Well I have 3 wonderful options.
- Robing a Bank : It needs Courage, Effort, Planning and Hard-work. Well I am sure that I don't have any of these.
- To kidnap you and ask your dad for money : Ummmm, not a good idea!!! Nexxxxxxxt
- To borrow the money from my friend. Sounds good, isn't it?
- But Nobody gonna give me money if Isay that I'm not going to return it to him. So, I should promise him that I will return the amount within a specif amount of time (not really :P). And in-order to TEMPT him, I also will promise him that I will return his money with some ADDITIONAL money. This additional money is called INTEREST.
- There are TWO types of Interests are there
- Simple Interest : The amount charged by the lender for giving you his money for a specific amount of time.
- Compound Interest : Here also same. But here the lender calculates the Interest on Interest if the given time exceeds (dont worry if you are unable to understand what I am saying. We shall discuss about this in our next post. Now concentrate on Simple Interest)
When money is borrowed at Simple Interest, the interest charged is same irrespective of the period involved.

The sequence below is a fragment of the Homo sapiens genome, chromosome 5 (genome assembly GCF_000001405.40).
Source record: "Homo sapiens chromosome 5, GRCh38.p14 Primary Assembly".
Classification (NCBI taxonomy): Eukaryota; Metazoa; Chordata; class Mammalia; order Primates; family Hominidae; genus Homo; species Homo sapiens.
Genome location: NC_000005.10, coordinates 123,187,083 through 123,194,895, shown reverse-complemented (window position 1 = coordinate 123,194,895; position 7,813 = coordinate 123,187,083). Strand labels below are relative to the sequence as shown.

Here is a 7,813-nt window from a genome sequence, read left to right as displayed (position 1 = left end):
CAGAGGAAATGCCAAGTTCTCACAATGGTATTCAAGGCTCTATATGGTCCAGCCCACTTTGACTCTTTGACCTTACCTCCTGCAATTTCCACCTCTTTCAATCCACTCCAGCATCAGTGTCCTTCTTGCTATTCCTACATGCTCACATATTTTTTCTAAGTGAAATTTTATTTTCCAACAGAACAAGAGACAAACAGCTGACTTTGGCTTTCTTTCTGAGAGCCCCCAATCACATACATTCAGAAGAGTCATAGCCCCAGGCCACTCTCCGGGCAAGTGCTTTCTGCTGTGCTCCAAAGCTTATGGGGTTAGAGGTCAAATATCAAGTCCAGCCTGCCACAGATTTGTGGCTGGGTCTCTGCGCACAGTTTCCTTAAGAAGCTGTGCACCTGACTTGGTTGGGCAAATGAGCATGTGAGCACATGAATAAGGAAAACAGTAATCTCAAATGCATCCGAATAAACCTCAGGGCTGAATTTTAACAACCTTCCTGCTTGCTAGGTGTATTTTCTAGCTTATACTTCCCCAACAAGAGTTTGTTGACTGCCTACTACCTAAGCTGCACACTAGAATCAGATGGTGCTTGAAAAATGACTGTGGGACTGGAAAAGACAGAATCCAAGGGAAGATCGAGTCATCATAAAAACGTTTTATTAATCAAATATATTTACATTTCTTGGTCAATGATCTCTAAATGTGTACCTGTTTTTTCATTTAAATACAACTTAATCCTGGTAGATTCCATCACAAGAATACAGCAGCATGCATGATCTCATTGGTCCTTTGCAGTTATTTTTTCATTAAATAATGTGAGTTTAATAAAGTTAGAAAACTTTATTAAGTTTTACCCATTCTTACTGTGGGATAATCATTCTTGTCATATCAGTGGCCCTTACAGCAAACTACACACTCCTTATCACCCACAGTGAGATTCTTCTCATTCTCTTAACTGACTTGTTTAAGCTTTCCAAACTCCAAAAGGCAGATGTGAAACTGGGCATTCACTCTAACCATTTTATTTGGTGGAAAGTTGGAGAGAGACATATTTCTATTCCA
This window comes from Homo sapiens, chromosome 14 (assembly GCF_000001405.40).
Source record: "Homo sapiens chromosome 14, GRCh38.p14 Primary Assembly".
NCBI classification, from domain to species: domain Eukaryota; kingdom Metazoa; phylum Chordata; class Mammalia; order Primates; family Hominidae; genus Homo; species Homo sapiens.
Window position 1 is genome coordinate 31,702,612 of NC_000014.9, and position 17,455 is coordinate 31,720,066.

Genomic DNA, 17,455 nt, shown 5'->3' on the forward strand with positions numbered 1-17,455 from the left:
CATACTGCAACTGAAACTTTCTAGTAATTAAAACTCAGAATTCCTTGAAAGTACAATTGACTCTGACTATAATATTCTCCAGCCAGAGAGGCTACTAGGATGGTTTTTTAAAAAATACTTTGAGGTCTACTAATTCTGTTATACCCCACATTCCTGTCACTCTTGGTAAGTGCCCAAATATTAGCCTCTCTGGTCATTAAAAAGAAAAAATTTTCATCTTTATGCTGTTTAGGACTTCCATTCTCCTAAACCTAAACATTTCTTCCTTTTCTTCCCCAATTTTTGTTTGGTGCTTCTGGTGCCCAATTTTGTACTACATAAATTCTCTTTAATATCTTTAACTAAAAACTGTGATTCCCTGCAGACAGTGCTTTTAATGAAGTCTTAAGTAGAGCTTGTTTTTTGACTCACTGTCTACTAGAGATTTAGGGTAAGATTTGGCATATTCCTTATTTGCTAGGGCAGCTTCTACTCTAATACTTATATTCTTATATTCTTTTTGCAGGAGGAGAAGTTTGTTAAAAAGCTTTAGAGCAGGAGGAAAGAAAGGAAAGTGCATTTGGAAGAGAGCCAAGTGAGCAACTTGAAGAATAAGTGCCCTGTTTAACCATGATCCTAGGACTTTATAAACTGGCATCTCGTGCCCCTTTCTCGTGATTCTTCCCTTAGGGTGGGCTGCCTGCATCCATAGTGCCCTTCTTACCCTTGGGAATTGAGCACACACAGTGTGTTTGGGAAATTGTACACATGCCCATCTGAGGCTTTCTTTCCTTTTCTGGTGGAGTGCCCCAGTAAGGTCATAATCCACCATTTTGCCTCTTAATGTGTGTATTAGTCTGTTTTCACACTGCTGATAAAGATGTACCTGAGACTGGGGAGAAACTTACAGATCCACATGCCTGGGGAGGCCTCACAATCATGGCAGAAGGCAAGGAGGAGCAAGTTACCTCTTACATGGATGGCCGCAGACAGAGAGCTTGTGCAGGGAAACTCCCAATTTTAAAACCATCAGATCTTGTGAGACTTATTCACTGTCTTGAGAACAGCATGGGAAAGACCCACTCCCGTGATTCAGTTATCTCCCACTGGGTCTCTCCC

I mean, if Simple Interest for One year is Rs 1000/-, then for 2 Years with teh same rate percent, it will be 2X1000 = 2000/-
So, for 8 years it will be 8 X1000 = 8000.
So, if the Simple Interest (or SI in shorter form) on a certain sum is Rs 600 in 3 yrs, then the SI on that sum for one year will be 600/3 = 200
Now have a look at some formulas :
SI = (P*T*R)/100
- SI=Simple Interest
- P= Principle (the actual money borrowed)
- T=Time in Years
- R=Rate of % per annum (The percentage of the Principle, we should pay as the Interest)
- P = (100I) /TR
- T = (100I) /PR
- R = (100I) / PT
Now, how much money we should pay to the Lender?
Its the total of the money we have taken from him and the money we should pay in the name of Interest.
So, Amount A = P+I The actual amount (Principle) + Interest
Now lets see some Examples
- Click HERE for Practise Problems on Simple Interest
- Check Detailed Explanation of Compound Interest here